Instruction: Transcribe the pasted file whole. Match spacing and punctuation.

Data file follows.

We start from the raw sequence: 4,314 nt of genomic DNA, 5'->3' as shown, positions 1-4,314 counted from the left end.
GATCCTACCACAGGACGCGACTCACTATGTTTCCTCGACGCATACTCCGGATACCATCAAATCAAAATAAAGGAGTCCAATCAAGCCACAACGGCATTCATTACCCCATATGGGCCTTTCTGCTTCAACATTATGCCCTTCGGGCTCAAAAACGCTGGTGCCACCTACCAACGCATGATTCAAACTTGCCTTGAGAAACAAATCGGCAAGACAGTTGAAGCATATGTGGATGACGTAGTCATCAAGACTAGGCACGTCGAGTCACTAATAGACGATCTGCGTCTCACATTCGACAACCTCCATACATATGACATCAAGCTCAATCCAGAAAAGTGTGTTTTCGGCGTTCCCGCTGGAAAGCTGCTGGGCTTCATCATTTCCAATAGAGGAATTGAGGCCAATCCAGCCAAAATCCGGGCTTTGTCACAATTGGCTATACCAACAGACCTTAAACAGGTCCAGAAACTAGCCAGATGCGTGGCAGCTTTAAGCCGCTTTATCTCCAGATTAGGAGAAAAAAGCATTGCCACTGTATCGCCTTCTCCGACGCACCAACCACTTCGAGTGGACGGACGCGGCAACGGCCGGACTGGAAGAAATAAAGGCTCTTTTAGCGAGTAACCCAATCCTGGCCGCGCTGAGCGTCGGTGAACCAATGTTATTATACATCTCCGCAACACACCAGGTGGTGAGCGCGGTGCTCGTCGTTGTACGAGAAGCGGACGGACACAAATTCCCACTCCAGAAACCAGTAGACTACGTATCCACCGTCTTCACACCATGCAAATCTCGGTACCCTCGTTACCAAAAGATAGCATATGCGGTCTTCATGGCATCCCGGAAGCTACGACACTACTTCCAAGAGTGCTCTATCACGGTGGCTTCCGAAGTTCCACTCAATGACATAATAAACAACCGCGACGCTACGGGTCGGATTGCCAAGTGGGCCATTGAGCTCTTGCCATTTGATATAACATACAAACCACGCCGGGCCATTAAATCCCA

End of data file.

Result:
We start from the raw sequence: 4,314 nt of genomic DNA, 5'->3' as shown, positions 1-4,314 counted from the left end.
GATCCTACCACAGGACGCGACTCACTATGTTTCCTCGACGCATACTCCGGATACCATCAAATCAAAATAAAGGAGTCCAATCAAGCCACAACGGCATTCATTACCCCATATGGGCCTTTCTGCTTCAACATTATGCCCTTCGGGCTCAAAAACGCTGGTGCCACCTACCAACGCATGATTCAAACTTGCCTTGAGAAACAAATCGGCAAGACAGTTGAAGCATATGTGGATGACGTAGTCATCAAGACTAGGCACGTCGAGTCACTAATAGACGATCTGCGTCTCACATTCGACAACCTCCATACATATGACATCAAGCTCAATCCAGAAAAGTGTGTTTTCGGCGTTCCCGCTGGAAAGCTGCTGGGCTTCATCATTTCCAATAGAGGAATTGAGGCCAATCCAGCCAAAATCCGGGCTTTGTCACAATTGGCTATACCAACAGACCTTAAACAGGTCCAGAAACTAGCCAGATGCGTGGCAGCTTTAAGCCGCTTTATCTCCAGATTAGGAGAAAAAAGCATTGCCACTGTATCGCCTTCTCCGACGCACCAACCACTTCGAGTGGACGGACGCGGCAACGGCCGGACTGGAAGAAATAAAGGCTCTTTTAGCGAGTAACCCAATCCTGGCCGCGCTGAGCGTCGGTGAACCAATGTTATTATACATCTCCGCAACACACCAGGTGGTGAGCGCGGTGCTCGTCGTTGTACGAGAAGCGGACGGACACAAATTCCCACTCCAGAAACCAGTAGACTACGTATCCACCGTCTTCACACCATGCAAATCTCGGTACCCTCGTTACCAAAAGATAGCATATGCGGTCTTCATGGCATCCCGGAAGCTACGACACTACTTCCAAGAGTGCTCTATCACGGTGGCTTCCGAAGTTCCACTCAATGACATAATAAACAACCGCGACGCTACGGGTCGGATTGCCAAGTGGGCCATTGAGCTCTTGCCATTTGATATAACATACAAACCACGCCGGGCCATTAAATCCCA